Stuttgart community gathers to remember and honor the fallen

Four wreaths presented by Stuttgart military community groups in memoriam of those who died serving their country stand silently next to a missing man table.

Story and photos by Larry Reilly
USAG Stuttgart Public Affairs

The Patch Chapel carried a somber note of remembrance as dozens of community members participated in a Memorial Day ceremony, May 27, to honor and remember those who paid the ultimate sacrifice  while serving in the U.S. military.

Active duty, retired and former service members, representing various military branches, as well as civilians and family members, listened to guest speaker Fleet Master Chief Crispian D. Addington, senior enlisted advisor, U.S. European Command, and veteran Doug Clemence, commander, American Legion Post 6, speak about the significance of Memorial Day.

Fleet Master Chief Crispian D. Addington, senior enlisted advisor, quotes Gen. George S. Patton in his closing remarks, May 27.

“This year, Memorial Day is especially meaningful as we mark the 75th anniversary of D-Day. Between 1939 and 1945, the devastating warfare of World War II raged across Europe, the Pacific and North Africa,” Addington said. “Even seven decades later, the numbers are staggering. In all, 16 million Americans served in World War II and more than 405,000 made the ultimate sacrifice.”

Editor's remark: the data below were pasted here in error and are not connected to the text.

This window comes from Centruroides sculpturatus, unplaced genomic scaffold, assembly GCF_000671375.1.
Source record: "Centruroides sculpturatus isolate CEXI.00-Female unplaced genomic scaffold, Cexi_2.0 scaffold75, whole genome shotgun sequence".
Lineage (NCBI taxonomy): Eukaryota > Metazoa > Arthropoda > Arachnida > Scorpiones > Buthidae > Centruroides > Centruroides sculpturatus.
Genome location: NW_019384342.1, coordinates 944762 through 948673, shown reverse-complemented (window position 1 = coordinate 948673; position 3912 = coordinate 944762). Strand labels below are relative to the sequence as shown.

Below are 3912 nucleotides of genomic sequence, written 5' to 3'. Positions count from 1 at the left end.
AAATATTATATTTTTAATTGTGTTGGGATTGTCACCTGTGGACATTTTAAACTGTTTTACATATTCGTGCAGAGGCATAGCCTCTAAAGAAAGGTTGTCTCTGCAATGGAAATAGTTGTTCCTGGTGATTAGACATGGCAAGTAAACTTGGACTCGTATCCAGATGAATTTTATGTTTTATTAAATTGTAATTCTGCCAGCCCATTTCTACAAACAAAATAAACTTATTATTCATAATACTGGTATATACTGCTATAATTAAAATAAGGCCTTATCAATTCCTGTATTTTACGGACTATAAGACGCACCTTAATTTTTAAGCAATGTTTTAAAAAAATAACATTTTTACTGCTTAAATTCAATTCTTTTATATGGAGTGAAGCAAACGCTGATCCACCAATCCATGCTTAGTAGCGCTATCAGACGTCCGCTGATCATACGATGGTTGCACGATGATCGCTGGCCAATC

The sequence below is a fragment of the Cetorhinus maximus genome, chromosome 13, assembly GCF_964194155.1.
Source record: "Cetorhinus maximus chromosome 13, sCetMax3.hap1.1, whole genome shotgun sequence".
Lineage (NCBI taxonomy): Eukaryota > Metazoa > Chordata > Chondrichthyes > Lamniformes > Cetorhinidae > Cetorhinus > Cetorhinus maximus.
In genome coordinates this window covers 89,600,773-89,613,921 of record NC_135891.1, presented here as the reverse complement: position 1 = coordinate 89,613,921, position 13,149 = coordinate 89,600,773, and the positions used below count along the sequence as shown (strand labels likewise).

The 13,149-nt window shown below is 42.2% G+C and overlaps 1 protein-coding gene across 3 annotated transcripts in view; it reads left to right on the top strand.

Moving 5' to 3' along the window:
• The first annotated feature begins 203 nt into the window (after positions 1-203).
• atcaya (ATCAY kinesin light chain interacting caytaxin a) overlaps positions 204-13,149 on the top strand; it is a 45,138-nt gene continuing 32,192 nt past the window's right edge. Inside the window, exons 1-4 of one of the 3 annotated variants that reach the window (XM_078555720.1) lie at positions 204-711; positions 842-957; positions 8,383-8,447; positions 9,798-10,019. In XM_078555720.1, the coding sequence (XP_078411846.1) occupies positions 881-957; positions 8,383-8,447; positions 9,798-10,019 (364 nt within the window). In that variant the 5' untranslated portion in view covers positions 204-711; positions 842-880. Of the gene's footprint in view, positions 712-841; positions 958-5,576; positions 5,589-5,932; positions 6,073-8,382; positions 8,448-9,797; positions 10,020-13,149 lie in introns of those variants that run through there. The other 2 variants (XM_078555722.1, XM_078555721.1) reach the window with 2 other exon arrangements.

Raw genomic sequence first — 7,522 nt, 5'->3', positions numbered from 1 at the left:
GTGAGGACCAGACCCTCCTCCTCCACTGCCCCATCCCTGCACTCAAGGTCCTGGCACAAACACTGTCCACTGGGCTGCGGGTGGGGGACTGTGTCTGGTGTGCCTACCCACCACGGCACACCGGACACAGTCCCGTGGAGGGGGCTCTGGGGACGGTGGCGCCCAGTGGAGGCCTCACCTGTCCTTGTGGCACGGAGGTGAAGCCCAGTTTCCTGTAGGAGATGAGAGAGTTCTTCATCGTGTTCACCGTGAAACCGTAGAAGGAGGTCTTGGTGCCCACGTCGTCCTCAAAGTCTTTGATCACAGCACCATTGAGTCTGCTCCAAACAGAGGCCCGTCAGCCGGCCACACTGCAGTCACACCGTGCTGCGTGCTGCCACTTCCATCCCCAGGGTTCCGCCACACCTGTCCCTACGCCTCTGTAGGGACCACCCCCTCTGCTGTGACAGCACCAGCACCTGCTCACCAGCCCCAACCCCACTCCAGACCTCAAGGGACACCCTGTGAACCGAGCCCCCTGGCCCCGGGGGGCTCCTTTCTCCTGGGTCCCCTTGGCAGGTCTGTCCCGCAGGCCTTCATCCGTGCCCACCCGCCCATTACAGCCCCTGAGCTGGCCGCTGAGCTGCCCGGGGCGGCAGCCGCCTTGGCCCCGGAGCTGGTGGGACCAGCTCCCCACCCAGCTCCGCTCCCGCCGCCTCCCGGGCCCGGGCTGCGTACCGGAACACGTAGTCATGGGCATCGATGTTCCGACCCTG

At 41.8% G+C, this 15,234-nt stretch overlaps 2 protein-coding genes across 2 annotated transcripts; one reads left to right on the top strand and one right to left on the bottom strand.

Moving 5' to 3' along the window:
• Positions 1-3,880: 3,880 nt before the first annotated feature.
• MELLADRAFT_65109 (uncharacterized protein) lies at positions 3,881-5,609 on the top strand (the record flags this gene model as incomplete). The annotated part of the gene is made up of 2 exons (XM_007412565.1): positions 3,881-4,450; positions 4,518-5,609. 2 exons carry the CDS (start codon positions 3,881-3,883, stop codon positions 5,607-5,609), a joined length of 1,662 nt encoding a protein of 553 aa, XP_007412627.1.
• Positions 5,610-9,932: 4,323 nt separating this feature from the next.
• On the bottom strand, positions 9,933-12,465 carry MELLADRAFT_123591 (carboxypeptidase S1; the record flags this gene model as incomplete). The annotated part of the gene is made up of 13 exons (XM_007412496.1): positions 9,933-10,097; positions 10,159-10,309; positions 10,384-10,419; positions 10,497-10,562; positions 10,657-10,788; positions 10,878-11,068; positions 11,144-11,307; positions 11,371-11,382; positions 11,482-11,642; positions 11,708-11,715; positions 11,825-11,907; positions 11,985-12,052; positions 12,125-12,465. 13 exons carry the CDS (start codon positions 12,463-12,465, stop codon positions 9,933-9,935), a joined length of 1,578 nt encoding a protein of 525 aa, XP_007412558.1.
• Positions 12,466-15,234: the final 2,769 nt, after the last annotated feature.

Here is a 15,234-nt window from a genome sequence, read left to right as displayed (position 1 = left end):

Addington spoke about the tens of thousands of Americans laid to rest in many overseas military cemeteries who were never returned to American soil.

“These numbers are truly humbling. They represent people who were brothers, sisters, fathers, mothers, and friends. They left un-fillable holes in families, communities and hearts across the nation. They were loved. They were mourned.  And they are missed,” Addington said.

Both Addington and Clemence shared stories of service members who gave their lives to save their comrades or chose to lead the way when they knew doing so may cost them their lives.

Veterans attend the garrison Memorial Day observance. Many arrived by motorcycle.

“From the American Revolution to our current operations against terrorism, one million American men and women have made the supreme sacrifice while serving in wars and conflicts. We honor all of them, not just those with the highest medals or the heroes who fought in the most famous battles,” Clemence said. “They all died so we can continue to cherish the things that we love: freedom, country and family.”

The speakers’ reiterated the reason for gathering on Memorial Day, that being to honor and reflect on the memory of the fallen warriors who gave everything.

Addington concluded the somber ceremony with his closing remark from a well-known military leader.

“In the words of a great American hero who rests for eternity on European soil, Gen. George S. Patton, ‘It is foolish and wrong to mourn the men who died. Rather, we should thank God that such men lived,’” Addington said. “On this Memorial Day and every day, we ensure they are never forgotten.”